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Higher Rates Of MRSA Among Drug Users Than Six Years Ago

Date:
February 23, 2008
Source:
American Society for Microbiology
Summary:
A new comparative study suggests that rates of MRSA infection in injection drug users in Vancouver have significantly increased over the last six years highlighting the need for interventional methods in high-risks groups. Current statistics show that there are an estimated 13 million injection drug users worldwide.

A new comparative study suggests that rates of MRSA infection in injection drug users in Vancouver have significantly increased over the last six years highlighting the need for interventional methods in high-risks groups. The researchers from the University of British Columbia, Vancouver General Hospital, and Vancouver Coastal Health report their findings in the Journal of Clinical Microbiology.

Current statistics show that there are an estimated 13 million injection drug users worldwide. Past studies indicate that nasal or skin colonization with Staphylococcus aureus occurs at a higher rate in people who abuse drugs and in addition poses an increased risk of subsequent infections in injection drug users.

In a study conducted in 2000, researchers found that among 229 injection drug users, 27% had S. aureus nasal colonization and an overall MRSA colonization rate of 7.4%. In the current study researchers collected 301 samples from injection drug users and found an S. aureus colonization rate of 39.5%. Further testing of the S. aureus isolates showed an overall MRSA rate of 18.6% indicating a significant increase over the last six years.

"MRSA nasal colonization in this population has increased significantly within the last six years," say the researchers. "This study highlights the need for interventional measures in high-risk groups, not only to minimize further acquisition in these populations but also to prevent the spread of community strains within health care facilities and the general population."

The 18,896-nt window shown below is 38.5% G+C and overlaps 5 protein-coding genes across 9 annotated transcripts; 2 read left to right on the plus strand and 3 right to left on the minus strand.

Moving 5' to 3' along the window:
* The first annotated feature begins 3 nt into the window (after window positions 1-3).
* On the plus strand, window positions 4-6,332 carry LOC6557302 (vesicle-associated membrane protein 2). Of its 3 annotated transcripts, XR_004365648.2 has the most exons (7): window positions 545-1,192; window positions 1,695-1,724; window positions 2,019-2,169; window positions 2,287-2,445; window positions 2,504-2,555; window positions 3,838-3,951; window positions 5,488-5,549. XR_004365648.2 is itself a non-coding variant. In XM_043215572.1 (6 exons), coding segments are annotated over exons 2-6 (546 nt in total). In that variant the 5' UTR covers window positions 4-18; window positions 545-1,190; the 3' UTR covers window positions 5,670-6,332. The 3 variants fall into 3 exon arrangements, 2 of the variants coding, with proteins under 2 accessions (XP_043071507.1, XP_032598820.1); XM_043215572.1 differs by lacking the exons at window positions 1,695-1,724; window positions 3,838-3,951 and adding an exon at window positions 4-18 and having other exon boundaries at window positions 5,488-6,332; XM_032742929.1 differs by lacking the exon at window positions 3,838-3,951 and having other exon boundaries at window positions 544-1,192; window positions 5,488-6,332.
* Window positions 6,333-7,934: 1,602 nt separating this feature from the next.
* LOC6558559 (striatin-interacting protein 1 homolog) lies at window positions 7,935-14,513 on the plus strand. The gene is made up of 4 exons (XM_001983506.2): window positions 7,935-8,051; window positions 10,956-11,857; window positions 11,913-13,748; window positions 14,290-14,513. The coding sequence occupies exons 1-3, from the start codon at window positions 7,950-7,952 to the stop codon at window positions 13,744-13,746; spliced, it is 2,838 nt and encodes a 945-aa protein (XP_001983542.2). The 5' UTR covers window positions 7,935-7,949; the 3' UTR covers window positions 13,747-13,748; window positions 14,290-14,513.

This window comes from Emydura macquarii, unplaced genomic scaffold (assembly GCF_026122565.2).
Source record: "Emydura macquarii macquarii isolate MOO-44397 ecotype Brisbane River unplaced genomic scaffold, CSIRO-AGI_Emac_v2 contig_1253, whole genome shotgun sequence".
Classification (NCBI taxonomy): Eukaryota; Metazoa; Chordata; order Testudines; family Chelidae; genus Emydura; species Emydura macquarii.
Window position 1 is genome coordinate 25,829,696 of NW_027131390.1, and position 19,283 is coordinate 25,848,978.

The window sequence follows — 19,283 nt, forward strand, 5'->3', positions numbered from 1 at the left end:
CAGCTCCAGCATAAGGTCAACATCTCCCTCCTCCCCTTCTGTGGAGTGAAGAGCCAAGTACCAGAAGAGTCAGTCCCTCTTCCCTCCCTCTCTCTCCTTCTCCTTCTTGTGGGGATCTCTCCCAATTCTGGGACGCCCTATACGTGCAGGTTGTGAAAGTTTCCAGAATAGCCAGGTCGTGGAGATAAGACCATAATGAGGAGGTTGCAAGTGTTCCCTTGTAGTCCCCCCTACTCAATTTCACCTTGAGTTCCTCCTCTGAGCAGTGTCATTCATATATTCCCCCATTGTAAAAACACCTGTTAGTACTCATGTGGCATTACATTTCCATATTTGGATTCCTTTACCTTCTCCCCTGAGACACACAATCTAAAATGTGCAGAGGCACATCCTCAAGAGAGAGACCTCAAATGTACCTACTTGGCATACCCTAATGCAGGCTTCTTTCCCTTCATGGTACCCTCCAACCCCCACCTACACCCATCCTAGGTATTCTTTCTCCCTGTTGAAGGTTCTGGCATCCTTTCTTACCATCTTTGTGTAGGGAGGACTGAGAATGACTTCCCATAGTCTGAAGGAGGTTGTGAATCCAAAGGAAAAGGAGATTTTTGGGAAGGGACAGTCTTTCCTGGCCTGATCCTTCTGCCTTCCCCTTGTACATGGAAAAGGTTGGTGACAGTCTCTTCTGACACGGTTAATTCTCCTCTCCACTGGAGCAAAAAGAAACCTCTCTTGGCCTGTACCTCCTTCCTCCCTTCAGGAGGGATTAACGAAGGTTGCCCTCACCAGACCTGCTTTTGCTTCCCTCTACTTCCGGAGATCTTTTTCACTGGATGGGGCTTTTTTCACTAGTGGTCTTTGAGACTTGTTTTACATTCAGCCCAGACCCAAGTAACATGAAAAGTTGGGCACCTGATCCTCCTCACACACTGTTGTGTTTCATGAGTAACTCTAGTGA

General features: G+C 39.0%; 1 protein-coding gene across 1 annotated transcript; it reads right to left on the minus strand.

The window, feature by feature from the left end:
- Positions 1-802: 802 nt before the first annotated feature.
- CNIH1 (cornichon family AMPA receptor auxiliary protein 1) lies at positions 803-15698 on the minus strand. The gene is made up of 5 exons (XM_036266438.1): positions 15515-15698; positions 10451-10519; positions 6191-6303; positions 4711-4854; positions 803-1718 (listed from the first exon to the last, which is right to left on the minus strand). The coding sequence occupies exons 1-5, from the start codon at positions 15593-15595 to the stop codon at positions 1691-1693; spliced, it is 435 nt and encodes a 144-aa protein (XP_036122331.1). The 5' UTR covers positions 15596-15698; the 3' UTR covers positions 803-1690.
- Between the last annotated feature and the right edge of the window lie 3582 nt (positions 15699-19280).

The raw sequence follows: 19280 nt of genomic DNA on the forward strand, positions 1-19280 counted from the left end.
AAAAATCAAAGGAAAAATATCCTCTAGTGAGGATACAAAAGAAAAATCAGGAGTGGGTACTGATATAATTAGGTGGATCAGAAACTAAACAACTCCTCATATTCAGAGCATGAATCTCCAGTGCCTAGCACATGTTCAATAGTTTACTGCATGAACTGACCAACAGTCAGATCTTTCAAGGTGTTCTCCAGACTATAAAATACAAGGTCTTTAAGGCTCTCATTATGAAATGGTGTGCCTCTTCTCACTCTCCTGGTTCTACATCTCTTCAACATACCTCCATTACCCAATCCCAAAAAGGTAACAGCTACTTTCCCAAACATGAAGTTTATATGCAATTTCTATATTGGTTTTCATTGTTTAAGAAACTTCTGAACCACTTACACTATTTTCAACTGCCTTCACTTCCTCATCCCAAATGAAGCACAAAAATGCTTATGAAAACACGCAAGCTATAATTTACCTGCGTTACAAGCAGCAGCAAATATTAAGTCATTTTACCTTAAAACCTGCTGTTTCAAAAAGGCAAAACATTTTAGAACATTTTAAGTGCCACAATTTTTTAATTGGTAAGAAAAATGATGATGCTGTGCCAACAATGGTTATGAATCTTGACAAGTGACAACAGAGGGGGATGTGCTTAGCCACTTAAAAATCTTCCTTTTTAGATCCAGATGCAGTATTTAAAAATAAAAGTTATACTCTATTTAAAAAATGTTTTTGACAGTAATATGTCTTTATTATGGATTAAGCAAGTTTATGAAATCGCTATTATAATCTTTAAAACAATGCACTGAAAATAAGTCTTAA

Journal reference: G.N. Al-Rawahi, A.G. Schreader, S.D. Porter, D.L. Roscoe, R. Gustafson, E.A. Bryce. Methicillin-resistant Staphylococcus aureus nasal carriage among injection drug users: six years later. Journal of Clinical Microbiology, 46. 2: 477-479.


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The above story is based on materials provided by American Society for Microbiology. Note: Materials may be edited for content and length.


Cite This Page:

American Society for Microbiology. "Higher Rates Of MRSA Among Drug Users Than Six Years Ago." ScienceDaily. ScienceDaily, 23 February 2008. <www.sciencedaily.com/releases/2008/02/080221200221.htm>.
American Society for Microbiology. (2008, February 23). Higher Rates Of MRSA Among Drug Users Than Six Years Ago. ScienceDaily. Retrieved September 2, 2014 from www.sciencedaily.com/releases/2008/02/080221200221.htm
American Society for Microbiology. "Higher Rates Of MRSA Among Drug Users Than Six Years Ago." ScienceDaily. www.sciencedaily.com/releases/2008/02/080221200221.htm (accessed September 2, 2014).

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